Quick take on the SoaP backlash

News reports are giddy with glee that SoaP, while opening at #1, didn’t do as well as was anticipated at the box office. I have a few quick takes on this that I want to throw out.

First, I’m struck by a parallel with the way the press treats political blogs. There’s a very ambivalent relationship — blogs are a novel and timely topic to write about in the news. Things like the SoaP phenomenon shaking up Hollywood, or grassroots citizens organizing through blogs in ways that shake up the political establishment, make fun stories and keep everyone feeling appropriately current. But at the same time, if bloggers are really going to start being driving forces in politics, that’s pretty disruptive not just to the political establishment but also to the press. So even as the press goes to bloggers for their stories, they also expend a lot of energy disparaging their value to public discourse. In the same way, fan activity that disrupts Hollywood also disrupts the priviledged position of professional film critics (who were not invited to prescreenings of SoaP). So at the same time it’s great storytelling to build up the Soaps on a Blog thing, if participatory fandom really works well, it can also be a great big threat to the same people who are telling those stories. That’s why I think they’re so happy it’s merely going to be profitable and not a block buster.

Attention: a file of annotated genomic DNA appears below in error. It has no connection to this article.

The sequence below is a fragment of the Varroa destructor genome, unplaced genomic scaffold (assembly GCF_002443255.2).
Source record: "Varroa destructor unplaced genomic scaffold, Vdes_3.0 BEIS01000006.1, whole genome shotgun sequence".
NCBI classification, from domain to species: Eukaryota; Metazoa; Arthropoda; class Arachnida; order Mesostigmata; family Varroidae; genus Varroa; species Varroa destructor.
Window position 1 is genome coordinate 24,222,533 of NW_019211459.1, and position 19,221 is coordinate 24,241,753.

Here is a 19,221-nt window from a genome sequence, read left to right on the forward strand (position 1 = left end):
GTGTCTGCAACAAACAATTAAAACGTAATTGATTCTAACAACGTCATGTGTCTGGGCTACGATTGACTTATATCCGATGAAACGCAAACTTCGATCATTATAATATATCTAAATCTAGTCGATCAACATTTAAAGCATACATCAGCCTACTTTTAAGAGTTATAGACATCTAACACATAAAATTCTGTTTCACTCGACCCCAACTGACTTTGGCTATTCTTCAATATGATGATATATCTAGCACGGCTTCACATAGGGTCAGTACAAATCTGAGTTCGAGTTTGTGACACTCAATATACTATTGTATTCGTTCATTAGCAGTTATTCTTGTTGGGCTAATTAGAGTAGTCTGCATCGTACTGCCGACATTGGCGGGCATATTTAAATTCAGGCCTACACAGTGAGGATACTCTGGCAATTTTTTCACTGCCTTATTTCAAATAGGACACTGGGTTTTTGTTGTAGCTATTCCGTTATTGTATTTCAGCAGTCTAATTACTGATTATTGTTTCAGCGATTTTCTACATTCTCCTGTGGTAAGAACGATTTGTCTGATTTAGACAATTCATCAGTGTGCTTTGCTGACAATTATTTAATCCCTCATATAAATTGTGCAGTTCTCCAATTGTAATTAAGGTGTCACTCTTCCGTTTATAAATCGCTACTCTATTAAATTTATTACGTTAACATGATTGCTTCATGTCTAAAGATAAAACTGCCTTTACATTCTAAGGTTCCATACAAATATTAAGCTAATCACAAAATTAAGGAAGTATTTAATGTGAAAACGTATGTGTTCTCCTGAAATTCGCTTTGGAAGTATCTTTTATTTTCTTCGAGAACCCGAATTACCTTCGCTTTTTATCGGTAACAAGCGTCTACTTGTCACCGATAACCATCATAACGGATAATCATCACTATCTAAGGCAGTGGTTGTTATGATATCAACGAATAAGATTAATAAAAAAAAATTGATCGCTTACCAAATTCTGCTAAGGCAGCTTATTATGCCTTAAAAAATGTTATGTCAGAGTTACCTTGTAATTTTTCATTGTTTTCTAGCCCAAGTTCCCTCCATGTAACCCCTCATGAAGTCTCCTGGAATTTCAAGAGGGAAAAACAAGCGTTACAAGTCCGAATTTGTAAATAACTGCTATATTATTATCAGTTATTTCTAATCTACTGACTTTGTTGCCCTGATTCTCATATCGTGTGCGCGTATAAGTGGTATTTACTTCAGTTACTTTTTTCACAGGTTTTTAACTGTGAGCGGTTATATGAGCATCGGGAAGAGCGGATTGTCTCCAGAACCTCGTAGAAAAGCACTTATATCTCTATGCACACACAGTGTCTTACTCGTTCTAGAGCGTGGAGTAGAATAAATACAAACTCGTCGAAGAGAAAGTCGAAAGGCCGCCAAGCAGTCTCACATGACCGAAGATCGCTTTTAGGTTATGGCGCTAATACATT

Second, I remember back in the 90s everyone was always fretting about how the internet turns everyone into overactive flamers. Turned out there really weren’t all that many people being obnoxiously argumentative and insulting online, but flames were so visible and emotionally salient, it seemed like there were zillions and everyone was doing it (cite: Martin Lea & Russell Spears). I wonder if the visibility and interest-value of the online SoaP phenomenon led people to overestimate the real number of individuals who were involved.

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